The answer to why EU citizens are leaving the UK? Has been answered this week by the new official figures released by the Office for National Statistics (ONS).
The data shows long-term net migration has gone down in 2016 by 84,000 compared to 2015. This has been mainly caused by EU migrant leaving Britain to return to their home countries in addition to fewer people coming to the UK.
General EU emigration has increased 31,000 up from 2015 meaning that 117,000 emigrated.
But the most significant fall comes from Eastern European immigration, or those so called EU8 countries (Czech Republic, Estonia, Hungary, Latvia, Lithuania, Poland, Slovakia and Slovenia) in which we see a fall in immigration (down to 25,000) and emigration (up to 16,000) being the most drastic fall since these countries joined the EU in 2004.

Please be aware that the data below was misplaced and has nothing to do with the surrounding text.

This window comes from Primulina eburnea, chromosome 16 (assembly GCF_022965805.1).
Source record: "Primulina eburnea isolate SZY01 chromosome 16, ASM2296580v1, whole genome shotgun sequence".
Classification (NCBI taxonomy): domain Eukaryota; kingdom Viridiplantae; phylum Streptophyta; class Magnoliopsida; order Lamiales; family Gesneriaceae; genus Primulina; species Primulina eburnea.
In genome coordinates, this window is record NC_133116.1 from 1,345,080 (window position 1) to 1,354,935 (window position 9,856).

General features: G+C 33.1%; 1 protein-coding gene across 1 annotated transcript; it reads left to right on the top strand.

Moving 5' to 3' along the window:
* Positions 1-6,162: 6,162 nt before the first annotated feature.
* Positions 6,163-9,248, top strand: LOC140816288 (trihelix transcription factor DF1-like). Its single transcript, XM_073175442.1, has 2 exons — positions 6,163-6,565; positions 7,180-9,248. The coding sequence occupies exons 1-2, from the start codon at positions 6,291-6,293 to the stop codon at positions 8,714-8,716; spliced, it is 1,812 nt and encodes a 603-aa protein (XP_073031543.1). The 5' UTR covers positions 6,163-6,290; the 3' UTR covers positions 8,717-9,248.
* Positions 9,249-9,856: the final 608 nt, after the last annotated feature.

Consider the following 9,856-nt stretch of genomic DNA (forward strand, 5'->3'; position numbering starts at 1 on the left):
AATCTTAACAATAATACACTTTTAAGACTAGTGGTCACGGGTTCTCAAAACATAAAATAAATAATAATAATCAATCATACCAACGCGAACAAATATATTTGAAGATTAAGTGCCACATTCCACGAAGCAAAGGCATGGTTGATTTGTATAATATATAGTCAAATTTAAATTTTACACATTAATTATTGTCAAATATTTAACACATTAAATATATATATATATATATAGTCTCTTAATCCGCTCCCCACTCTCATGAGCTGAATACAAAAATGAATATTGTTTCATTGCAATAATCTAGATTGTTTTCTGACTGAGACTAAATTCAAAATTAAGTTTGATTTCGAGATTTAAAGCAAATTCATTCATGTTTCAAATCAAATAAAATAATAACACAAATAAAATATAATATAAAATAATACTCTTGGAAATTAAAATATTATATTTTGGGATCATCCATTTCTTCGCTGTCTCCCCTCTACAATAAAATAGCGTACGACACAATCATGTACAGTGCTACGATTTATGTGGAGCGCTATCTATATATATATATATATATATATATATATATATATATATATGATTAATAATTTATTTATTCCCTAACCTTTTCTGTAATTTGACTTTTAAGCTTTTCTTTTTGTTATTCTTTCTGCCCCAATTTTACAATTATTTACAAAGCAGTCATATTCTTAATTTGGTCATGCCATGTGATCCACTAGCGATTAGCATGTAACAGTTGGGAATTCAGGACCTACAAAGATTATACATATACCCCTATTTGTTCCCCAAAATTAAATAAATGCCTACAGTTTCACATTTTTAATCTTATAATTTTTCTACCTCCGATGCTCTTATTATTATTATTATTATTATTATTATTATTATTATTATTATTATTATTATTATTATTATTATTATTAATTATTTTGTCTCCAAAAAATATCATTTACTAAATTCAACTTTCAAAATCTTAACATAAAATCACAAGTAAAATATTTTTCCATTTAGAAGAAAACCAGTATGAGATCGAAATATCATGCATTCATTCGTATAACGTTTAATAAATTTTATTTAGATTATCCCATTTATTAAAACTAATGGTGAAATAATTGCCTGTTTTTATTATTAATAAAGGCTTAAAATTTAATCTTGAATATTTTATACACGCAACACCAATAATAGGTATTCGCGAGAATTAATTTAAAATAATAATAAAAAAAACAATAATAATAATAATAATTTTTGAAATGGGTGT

The Independent also shows that there has been a surge in European citizens applying for permanent residence in the UK in from January to March this year. There were 103,000 people who applied for residence in the first three months of the year, a meaningful figure showing an increase of 77,000 compared to the same period in 2016.
In a recent blog talking about EU citizens and Brexit we explained you about the possibilities that European nationals have to make their situation more stable: registration certificate, permanent residence before 5 years and permanent residence after 5 years.
If still you are uncertain about those options or you want to know more, Harry Pratt, head of Immigration Law at WTB Solicitors, will be speaking to those attending “One-stop-shop for mobile EU citizens” in Manchester on Saturday 17th June. This is a free multicultural event organised by Migrants Rights Network. There will be two sessions (morning and afternoon) to give initial legal advice to EU/EEA nationals regarding their residence rights.